IC Insights recently reported that Intel and Samsung plan $12.5 billion, $12.2 billion in capex respectively which is more than double the 2012 capex of TSMC (budgeted $6.0 billion). Combined, Intel, Samsung, and TSMC are forecast to account for about half of the total semiconductor capex spending in 2012.
Samsung currently serves as Apple's foundry partner for the A4 and A5 application processors used in iPad tablet computers, iPhones, and iPod touch devices. Besides serving as a foundry partner for Apple, Samsung is aggressively ramping its in-house application processor business as demand increases for its smartphones, tablet PCs, and other mobile/media related devices. Meanwhile, the remaining $5.7 billion of Samsung's capex budget will be applied to the production of memory ICs, with a good portion of the funding likely to be used to boost capacity for NAND flash memory.
Intel is nearing completion of, and will soon be equipping and ramping production at, three new wafer fabs located in Chandler, AZ, Hillsboro, OR, and in Ireland. The company plans to begin 14nm production in Chandler when that fab opens in 2013. The new Hillsboro facility will focus on process development using 450mm wafers when it begins operations in 2013. Meanwhile, several fabs will begin 22nm production in the second half of 2012.
Samsung, Intel, and TSMC are positioning themselves as the strongest and most dominant IC suppliers in the industry and if anyone want to challenge that -- well they may have to bet the ranch! Weaker suppliers will be forced out of the business and a higher percentage of capex spending will be in the hands of the fewer remaining players.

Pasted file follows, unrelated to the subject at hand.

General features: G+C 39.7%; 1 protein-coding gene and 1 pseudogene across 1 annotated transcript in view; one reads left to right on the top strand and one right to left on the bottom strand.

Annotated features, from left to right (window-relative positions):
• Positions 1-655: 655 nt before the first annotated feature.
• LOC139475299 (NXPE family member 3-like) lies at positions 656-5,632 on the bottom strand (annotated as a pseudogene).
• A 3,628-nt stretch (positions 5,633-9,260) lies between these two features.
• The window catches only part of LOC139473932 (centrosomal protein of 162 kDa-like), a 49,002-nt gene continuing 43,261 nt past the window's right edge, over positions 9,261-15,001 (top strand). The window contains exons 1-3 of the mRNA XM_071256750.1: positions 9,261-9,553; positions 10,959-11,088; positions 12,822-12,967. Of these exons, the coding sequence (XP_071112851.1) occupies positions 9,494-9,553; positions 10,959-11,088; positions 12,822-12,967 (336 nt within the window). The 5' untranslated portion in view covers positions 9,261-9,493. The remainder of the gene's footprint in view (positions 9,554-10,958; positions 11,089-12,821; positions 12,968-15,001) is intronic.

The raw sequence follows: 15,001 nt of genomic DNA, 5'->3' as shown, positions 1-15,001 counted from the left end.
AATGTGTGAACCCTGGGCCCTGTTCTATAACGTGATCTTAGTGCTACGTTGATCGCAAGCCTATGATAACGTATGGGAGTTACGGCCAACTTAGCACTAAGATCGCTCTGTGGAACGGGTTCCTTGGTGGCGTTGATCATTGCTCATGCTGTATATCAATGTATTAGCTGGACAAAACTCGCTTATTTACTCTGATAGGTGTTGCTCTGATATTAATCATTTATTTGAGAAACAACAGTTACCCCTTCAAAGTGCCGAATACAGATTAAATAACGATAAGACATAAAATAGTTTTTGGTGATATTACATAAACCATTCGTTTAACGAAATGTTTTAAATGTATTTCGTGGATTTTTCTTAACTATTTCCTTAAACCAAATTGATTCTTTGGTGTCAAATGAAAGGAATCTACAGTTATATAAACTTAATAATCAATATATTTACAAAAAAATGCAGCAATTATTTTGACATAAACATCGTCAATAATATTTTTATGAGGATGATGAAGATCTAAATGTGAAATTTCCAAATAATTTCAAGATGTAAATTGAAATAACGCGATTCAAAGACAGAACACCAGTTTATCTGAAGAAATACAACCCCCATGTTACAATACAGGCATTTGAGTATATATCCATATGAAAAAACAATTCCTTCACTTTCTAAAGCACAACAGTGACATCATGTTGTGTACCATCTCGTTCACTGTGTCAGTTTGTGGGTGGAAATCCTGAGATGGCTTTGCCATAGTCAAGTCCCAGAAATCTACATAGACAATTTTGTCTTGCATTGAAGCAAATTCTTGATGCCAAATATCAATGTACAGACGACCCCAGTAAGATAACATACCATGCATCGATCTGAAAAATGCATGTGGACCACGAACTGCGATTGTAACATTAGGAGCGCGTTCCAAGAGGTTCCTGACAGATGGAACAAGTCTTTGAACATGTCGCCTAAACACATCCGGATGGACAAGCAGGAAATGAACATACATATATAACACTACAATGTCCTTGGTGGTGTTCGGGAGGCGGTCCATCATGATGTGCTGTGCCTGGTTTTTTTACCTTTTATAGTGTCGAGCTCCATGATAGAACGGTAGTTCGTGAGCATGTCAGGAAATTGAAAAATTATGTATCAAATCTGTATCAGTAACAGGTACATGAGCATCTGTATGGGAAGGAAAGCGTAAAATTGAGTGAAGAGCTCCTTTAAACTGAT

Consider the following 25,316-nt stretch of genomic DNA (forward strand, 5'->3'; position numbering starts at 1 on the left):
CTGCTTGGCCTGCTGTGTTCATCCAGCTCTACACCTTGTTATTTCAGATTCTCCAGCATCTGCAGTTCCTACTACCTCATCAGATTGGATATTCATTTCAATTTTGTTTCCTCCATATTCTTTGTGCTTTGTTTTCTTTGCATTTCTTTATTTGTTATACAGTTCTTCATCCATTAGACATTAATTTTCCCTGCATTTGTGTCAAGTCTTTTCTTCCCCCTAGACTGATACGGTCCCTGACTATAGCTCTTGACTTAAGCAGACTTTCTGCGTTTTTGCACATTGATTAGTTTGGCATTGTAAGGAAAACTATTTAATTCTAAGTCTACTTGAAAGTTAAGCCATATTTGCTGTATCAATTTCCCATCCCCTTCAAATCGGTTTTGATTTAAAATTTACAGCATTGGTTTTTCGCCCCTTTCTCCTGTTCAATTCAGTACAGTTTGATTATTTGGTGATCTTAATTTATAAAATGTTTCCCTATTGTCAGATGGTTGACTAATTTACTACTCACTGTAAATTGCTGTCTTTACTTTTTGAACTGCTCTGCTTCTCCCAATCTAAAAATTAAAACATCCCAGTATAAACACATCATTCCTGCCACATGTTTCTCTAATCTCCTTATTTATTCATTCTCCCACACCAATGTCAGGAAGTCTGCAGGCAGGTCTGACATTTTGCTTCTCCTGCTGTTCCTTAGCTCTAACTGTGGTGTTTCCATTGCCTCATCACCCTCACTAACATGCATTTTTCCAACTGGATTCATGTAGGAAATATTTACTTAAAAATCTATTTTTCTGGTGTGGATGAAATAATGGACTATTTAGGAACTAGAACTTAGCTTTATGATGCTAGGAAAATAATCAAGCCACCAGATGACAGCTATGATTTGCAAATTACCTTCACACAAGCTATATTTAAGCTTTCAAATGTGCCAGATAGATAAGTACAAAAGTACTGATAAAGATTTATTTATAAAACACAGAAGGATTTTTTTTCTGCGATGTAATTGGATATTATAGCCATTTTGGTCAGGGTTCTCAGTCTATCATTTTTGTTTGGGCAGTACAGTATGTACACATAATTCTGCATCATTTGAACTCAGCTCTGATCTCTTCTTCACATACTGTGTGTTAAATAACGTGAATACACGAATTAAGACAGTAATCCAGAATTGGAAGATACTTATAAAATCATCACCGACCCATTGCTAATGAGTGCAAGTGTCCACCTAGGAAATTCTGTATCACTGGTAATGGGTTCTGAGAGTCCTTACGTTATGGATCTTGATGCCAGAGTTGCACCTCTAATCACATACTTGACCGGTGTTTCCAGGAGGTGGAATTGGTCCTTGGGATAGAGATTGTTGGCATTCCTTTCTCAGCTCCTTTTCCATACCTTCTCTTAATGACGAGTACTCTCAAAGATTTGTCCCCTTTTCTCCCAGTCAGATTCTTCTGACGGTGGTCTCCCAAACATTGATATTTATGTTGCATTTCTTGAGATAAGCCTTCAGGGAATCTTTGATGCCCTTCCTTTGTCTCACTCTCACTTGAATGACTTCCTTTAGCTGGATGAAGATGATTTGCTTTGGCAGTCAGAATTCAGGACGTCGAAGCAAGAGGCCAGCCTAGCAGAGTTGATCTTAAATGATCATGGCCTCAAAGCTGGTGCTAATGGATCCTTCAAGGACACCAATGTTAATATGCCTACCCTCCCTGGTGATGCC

Sony says it wants TSV packaging for updated Playstation 3
Masaaki Tsuruta, CTO of Sony Computer Entertainment, says that the company is working on a system-on-chip (SoC) for their fourth generation console which will not be called PlayStation 4. [link] The engine that powered the PS3 reportedly cost $400MM to develop; the main SoC for the new console could be the first $1bn hardware design project.
Tsuruta indicated that there is likely to be a 3D stack incorporating TSV technology in the next generation console. Sony's target of no more than 50ms latency even for 8k x 4k resolution at 300fps, clearly points to the need for a highly integrated TSV-based package although Tsuruta warns "We will have to work with a lot of third-party partners to make these things happen."
Noting the recent difficulties that several fabs are having trying to achieve viable yields at 28nm, Tsuruta commented that he believes that these problems are now moving towards a resolution.
Semiconductor Leaders Over the Last 25+ Years
Our friends over at IC Insights recently put together a Look at the Semiconductor Industries top 10 sales leaders over the past 25+ years. In case you haven't seen this, I thought you might like to take a look. You can interpret these results without any help from me.
For all the latest on 3D IC and advanced packaging stay linked to IFTLE........................